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9 Movies That Predicted Technology Right

Movies often miss their mark when it comes to predicting the future. I mean, where are our flying cars? I was promised flying cars. Having said that, there are several visionary films like Minority Report and 2001: A Space Odyssey that have managed to predict some aspects of technological innovation accurately. From predicting VR to self-driving cars, here’s a list of movies that were ahead of their time.

Robots – The Grim Game (1919)

The first robot made its debut on film before the term “robot” was even coined. In the Harry Houdini black-and-white silent film The Grim Game, we see a humanoid-looking “automaton” named Q.

We’ve since had numerous robots throughout history, but one relatively recent one that caught the attention of many is Sophia. The human-looking robot was developed by Hong-Kong company Hanson Robotics. She was activated in 2015 and is capable of speech coupled with 62 different facial expressions. The Saudi Arabian government thought she was so lifelike that they made her an honorary citizen in 2017.

Tablet – 2001: A Space Odyssey (1968)

2001: A Space Odyssey is a sci-fi classic that predicted numerous technological innovations. In the 1968 film, we see protagonist Dr. Dave Bowman watching videos on a tablet as he’s eating a meal aboard a space station.

Apple began popularizing the tablet form factor when it initially released the iPad in 2010. Now we have several computing tablets from Google, Samsung, Microsoft, and more.

AI Voice Assistant – 2001: A Space Odyssey (1968)

2001: A Space Odyssey also brought us HAL 9000, one of the greatest characters in sci-fi history. The AI assistant was capable of speech, facial recognition, and more. Oh, and it was hellbent on killing humans.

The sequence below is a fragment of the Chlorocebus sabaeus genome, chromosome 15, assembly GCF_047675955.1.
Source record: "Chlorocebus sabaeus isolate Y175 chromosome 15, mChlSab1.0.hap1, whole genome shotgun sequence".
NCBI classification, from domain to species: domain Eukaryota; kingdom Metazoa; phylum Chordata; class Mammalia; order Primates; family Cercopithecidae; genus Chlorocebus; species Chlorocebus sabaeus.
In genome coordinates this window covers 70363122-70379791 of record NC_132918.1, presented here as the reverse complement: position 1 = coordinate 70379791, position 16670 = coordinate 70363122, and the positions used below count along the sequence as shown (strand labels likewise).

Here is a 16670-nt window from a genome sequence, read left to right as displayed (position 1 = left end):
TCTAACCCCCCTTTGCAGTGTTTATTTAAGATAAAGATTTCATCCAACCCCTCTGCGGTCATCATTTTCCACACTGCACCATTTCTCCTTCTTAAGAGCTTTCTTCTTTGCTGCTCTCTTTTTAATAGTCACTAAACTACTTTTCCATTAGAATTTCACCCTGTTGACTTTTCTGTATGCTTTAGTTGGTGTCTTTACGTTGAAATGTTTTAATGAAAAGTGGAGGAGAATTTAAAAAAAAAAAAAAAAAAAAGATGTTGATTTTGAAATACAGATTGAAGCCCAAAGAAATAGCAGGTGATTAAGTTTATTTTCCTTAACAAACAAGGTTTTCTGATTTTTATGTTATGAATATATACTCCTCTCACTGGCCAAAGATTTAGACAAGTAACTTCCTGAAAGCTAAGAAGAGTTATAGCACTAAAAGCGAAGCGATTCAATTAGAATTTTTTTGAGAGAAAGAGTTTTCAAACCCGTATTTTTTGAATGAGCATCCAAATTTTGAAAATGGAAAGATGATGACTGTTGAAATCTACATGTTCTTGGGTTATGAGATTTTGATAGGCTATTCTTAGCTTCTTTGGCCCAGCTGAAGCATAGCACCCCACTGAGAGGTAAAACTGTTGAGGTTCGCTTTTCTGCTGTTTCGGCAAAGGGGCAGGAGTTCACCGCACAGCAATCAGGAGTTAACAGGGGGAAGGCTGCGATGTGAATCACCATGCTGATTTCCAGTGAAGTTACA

Apple famously released its own voice assistant in 2011 with the launch of Siri on iPhones. Now we have Android’s OK Google voice assistant and Amazon Alexa. The verdict is still out on whether these AI assistants will try to end us.

Digital Billboards – Blade Runner (1982)

The 1982 sci-fi film Blade Runner is greatly revered for its evocative, neon-infused dystopian depiction of the future. Massive digital billboards playing videos were prominent throughout the movie’s cyberpunk world.

Flashforward to today and you have neon digital billboards offering video playback littered in areas such as Times Square in New York and Dotonbori in Japan.

Military Robots – Short Circuit (1986)

In the 1986 movie Short Circuit, a tech company prototypes robots for the U.S. military and ends up creating “Johnny 5.”

Now there are companies like Boston Dynamics that are designing robots for the U.S. military. Recently, the tech company released a video that went viral, which showcased a man trying to hold back a dog-like robot from opening a door. Despite some tugging from the man, which lead to minor robo dismemberment, the robot persisted until it accomplished its mission. Cool, or creepy?

Augmented Reality (AR) – RoboCop (1987)